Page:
The Philippine government has completed peace talks with Muslim rebels after they agreed to turn over their weapons, ending four decades of deadly insurgency in Mindanao. This could fast-track rehabilitation of the war-torn southern region, and allow greater quantities of humanitarian aid to become available.
After talks in Kuala Lumpur, the capital of neighbouring Malaysia, both sides said on 25 January they had signed a document on "normalization", which outlines how the 12,000-strong Moro Islamic Liberation Front (MILF) will hand over weapons to an independent commission.
The normalization agreement has been the fourth and most contentious component of a final peace accord, which both sides said they expected to sign in the coming weeks. The MILF and the government have already agreed on taxation, governance, and power-sharing in Mindanao, where the insurgency led to a vicious cycle of displacement, fatalities and economic dislocation.
Japan, the US and the European Union quickly welcomed the agreement, saying that with the impending signing of the final peace accord, all sides could now finally concentrate on rehabilitating the region.
"This agreement offers the promise of peace, security, and economic prosperity now and for future generations in Mindanao," US Secretary of State John Kerry said in a statement. The US has promised more development aid to the region once the deal is signed, including investment in infrastructure, education and health.
Ghazali Jaafar, a senior MILF leader, said he hoped the agreement would lead to the rehabilitation of many Muslim communities, which were mired in extreme poverty and had been largely been inaccessible to aid groups, who were constrained by security issues.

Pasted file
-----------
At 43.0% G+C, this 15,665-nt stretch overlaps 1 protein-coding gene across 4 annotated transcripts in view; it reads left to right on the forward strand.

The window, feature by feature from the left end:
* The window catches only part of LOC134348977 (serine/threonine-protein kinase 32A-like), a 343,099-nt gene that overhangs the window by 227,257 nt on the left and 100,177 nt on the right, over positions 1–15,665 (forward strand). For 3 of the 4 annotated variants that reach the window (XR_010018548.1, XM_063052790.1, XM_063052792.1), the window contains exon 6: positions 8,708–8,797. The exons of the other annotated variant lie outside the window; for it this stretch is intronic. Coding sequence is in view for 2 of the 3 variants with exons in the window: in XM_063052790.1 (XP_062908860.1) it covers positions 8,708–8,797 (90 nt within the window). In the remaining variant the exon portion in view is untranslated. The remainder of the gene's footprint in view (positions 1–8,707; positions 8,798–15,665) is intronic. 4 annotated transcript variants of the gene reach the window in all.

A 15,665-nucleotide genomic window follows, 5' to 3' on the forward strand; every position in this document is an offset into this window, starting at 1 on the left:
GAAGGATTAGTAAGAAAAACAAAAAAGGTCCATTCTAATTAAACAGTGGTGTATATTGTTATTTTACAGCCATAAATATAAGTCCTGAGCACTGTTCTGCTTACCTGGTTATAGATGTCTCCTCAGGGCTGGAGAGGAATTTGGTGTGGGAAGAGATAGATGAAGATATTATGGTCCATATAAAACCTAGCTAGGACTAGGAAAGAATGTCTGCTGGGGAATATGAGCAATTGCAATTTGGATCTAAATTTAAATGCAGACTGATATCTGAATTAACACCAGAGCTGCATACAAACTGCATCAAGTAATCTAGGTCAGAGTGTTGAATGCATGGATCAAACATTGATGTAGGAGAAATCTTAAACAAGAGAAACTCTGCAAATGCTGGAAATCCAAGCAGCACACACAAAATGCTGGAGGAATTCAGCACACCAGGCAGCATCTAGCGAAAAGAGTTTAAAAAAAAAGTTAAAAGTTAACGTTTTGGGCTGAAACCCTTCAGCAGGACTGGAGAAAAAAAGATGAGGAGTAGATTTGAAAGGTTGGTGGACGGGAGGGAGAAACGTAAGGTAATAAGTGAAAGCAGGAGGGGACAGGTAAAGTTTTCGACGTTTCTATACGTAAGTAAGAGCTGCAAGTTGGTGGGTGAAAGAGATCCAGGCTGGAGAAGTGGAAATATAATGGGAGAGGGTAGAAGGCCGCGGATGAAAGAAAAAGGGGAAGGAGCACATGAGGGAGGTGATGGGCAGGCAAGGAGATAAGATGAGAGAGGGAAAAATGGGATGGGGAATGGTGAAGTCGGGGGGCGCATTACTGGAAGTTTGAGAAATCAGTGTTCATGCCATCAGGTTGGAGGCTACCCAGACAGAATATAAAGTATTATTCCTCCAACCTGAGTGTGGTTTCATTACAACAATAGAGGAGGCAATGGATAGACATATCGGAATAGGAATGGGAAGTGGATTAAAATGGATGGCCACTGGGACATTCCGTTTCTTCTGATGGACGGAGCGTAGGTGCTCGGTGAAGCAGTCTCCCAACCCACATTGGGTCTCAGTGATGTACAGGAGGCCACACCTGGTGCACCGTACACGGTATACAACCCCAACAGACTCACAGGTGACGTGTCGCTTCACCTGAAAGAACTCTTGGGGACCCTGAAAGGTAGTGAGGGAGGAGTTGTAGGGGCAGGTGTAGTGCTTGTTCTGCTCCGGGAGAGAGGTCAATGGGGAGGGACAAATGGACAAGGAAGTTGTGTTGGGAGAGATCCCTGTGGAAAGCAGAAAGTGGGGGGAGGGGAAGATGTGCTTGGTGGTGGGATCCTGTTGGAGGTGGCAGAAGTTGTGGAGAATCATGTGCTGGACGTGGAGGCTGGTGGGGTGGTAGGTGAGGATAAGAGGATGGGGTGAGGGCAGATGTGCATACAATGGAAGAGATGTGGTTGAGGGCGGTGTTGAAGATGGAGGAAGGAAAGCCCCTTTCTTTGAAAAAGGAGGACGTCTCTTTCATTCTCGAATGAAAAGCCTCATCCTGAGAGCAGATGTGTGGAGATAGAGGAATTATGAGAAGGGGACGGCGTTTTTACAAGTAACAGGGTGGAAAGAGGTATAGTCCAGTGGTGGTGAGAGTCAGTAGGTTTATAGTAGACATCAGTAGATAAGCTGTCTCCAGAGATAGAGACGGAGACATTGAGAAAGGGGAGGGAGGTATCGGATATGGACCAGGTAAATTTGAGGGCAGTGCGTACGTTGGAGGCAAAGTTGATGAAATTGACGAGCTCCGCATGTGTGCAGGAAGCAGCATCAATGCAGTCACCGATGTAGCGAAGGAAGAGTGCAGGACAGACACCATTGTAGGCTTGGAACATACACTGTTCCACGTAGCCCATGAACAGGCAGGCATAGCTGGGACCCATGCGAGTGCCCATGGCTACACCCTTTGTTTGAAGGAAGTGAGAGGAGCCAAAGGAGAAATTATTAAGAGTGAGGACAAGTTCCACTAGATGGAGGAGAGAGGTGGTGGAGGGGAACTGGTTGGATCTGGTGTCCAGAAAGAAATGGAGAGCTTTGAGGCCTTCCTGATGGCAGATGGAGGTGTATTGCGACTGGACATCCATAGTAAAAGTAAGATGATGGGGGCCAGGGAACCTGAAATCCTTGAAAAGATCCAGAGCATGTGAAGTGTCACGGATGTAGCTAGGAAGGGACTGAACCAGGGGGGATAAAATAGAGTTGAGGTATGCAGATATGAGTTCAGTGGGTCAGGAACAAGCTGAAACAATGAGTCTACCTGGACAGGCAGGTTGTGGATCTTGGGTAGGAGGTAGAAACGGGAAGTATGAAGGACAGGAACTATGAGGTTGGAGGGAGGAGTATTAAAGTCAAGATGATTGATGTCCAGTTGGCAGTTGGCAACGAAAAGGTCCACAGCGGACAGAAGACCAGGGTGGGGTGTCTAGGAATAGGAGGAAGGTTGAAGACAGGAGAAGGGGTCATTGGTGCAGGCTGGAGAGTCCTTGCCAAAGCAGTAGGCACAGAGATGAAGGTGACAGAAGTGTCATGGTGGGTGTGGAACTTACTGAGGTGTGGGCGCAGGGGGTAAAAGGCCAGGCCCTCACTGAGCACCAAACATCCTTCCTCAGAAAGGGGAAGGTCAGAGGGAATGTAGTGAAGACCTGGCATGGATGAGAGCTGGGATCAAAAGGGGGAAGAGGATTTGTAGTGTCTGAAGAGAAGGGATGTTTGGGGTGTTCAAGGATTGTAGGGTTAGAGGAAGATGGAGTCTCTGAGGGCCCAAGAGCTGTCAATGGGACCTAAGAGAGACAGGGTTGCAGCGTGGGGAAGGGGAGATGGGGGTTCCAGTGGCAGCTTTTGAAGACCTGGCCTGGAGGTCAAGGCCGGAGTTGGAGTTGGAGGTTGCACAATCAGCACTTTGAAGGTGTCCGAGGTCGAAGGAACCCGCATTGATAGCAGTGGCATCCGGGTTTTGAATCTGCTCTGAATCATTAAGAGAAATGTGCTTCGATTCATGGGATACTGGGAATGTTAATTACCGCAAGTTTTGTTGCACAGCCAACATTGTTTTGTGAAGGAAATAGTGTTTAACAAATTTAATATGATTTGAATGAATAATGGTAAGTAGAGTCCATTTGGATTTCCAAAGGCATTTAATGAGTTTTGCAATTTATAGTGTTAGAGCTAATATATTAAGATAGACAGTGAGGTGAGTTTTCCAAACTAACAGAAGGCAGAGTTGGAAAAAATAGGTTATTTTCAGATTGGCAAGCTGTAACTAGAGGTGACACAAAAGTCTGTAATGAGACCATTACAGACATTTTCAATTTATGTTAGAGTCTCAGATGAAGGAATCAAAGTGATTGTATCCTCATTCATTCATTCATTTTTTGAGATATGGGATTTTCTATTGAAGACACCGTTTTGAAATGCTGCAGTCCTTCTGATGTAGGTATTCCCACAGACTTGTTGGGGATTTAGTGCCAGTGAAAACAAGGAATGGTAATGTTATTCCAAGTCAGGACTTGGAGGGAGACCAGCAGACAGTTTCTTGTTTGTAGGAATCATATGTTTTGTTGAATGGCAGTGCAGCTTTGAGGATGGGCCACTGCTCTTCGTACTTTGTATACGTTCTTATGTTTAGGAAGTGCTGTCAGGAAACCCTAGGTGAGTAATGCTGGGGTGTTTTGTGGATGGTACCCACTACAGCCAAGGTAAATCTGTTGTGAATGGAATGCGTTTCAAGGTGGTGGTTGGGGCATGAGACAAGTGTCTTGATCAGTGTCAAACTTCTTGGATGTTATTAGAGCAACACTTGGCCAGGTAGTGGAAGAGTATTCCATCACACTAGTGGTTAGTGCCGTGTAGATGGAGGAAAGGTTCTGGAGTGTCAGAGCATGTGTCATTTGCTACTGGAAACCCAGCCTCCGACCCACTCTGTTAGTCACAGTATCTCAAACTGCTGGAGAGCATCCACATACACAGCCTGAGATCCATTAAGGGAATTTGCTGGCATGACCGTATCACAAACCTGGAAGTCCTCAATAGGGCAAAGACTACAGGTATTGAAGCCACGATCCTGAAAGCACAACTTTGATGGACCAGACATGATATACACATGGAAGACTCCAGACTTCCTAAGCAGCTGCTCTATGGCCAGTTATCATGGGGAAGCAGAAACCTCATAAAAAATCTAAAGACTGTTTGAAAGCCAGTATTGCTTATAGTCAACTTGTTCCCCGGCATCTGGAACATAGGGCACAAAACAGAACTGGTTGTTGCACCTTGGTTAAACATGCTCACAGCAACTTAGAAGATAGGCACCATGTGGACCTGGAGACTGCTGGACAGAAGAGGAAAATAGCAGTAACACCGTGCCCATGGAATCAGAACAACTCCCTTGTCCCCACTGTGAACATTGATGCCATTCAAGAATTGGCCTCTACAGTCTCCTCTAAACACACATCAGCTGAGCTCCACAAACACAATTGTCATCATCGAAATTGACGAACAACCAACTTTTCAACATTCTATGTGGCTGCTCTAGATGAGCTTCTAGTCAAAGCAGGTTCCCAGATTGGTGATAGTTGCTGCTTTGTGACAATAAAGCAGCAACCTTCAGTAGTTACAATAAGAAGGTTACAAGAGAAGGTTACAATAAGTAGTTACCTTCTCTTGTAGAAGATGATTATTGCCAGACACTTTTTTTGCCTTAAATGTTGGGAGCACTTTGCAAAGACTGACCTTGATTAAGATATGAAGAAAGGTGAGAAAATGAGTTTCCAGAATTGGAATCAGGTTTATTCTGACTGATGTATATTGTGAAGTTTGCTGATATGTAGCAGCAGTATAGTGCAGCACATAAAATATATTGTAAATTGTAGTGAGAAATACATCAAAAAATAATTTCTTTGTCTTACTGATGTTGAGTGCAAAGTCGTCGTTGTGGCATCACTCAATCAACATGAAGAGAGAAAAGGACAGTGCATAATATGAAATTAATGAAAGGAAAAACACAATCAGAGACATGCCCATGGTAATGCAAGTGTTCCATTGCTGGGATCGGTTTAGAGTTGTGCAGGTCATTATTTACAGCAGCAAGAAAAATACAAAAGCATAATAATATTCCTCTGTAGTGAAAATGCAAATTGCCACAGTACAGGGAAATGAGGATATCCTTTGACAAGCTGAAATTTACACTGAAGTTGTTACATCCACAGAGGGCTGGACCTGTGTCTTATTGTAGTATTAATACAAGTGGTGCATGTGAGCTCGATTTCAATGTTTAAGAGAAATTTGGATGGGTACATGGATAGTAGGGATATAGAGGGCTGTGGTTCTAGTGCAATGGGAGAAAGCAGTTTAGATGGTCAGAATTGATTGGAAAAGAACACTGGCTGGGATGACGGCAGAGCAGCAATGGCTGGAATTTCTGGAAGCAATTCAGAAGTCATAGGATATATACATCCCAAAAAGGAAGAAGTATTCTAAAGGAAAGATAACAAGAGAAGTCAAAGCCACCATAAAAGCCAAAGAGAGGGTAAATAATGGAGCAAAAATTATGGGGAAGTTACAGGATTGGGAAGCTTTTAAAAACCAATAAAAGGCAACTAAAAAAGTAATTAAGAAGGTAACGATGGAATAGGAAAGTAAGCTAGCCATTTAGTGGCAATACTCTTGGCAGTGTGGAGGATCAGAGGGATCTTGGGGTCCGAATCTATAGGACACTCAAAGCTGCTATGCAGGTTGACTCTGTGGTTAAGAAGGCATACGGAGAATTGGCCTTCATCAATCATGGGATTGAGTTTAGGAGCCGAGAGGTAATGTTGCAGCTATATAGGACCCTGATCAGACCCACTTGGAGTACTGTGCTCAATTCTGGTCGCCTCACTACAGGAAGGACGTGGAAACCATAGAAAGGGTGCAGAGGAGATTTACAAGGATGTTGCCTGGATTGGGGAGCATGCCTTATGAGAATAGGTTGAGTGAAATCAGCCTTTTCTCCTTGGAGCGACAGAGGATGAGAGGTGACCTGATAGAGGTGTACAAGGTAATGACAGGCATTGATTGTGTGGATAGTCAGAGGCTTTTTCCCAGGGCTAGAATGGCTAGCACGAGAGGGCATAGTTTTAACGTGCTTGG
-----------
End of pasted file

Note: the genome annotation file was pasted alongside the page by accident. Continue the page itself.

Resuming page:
He said MILF fighters had agreed that an independent commission would oversee the "decommissioning" of firearms, although some would be retained in for use in a joint government-MILF security force to patrol Muslim areas to ensure protection from groups who might wish to sabotage the peace effort.
"What this means for us is that after decades of fighting we will see real dividends of peace, and for the first time in many years we will be able to directly participate in improving the lives of many poor people in Mindanao," Jaafar told IRIN.
He said areas that could previously not be reached by international aid agencies were expected to reap the benefits of a sustained peace. However, he acknowledged the challenges ahead, including the possibility of opposition by a number of Mindanao lawmakers in predominantly Christian areas, who feared falling under the authority of MILF in the proposed restructuring.
"There will be more humanitarian access," he said, adding that the MILF had earlier told all its field commanders to allow safe passage to all humanitarian actors trying to reach remote areas.
He said the next step was for a "transition commission" to finish drafting a "basic law" for a proposed Muslim autonomous area, which would be signed by President Benigno Aquino and presented in Congress as a bill. Once the bill has passed, a plebiscite would be held in areas falling under the region of self-rule.
Aquino has expressed hopes that the autonomous region will exist by the time his single six-year term as president ends, and has repeatedly said it he wanted a lasting peace in Mindanao to be his administration's legacy. It has long been projected that when the guns finally fall silent, the government and the private sector could begin developing Mindanao's estimated untapped wealth of US$300 billion in gold, copper and other minerals.
But decades of intense warfare have led to a proliferation of armed groups, not all of which have been in favour of the peace talks. In September, followers of Nur Misuari, leader of the Moro National Liberation Front (MNLF), laid siege to the key southern port city of Zamboanga, triggering three weeks of fighting that left some 250 rebels, soldiers and civilians dead, and displaced tens of thousands.
On 14 January there were still over 63,000 displaced people in Zamboanga City, according to the UN Office for the Coordination of Humanitarian Affairs.
The MNLF signed a peace deal with the government in 1996, leading to the creation of an autonomous region they governed, but it failed to develop when many rebels became corrupt politicians. Aquino referred to this as a "failed experiment", and sought to negotiate wider autonomy in the region.